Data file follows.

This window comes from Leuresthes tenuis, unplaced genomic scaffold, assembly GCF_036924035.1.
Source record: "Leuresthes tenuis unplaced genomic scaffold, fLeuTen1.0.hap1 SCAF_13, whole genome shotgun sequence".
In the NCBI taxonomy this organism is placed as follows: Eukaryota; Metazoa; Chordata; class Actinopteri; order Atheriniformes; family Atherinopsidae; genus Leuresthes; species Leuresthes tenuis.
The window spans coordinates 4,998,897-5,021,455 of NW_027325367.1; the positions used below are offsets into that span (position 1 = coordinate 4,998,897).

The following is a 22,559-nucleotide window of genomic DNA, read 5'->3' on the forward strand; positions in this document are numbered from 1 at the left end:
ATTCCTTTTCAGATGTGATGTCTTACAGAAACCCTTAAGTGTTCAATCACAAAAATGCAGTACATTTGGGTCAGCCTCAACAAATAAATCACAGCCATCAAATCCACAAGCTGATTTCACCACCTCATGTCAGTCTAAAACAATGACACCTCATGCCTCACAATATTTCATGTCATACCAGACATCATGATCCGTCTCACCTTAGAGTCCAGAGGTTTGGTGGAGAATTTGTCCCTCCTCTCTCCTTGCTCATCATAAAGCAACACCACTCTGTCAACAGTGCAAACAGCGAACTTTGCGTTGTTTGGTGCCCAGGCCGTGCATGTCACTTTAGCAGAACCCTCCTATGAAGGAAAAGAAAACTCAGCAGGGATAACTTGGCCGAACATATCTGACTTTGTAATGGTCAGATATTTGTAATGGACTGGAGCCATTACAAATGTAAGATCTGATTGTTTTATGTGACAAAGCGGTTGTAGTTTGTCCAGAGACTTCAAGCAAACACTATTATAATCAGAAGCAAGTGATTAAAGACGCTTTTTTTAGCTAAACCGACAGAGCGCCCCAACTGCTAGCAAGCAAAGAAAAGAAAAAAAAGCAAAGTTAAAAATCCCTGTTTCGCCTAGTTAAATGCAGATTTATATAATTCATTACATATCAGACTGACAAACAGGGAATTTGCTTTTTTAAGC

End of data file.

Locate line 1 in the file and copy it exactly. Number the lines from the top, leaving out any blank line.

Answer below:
This window comes from Leuresthes tenuis, unplaced genomic scaffold, assembly GCF_036924035.1.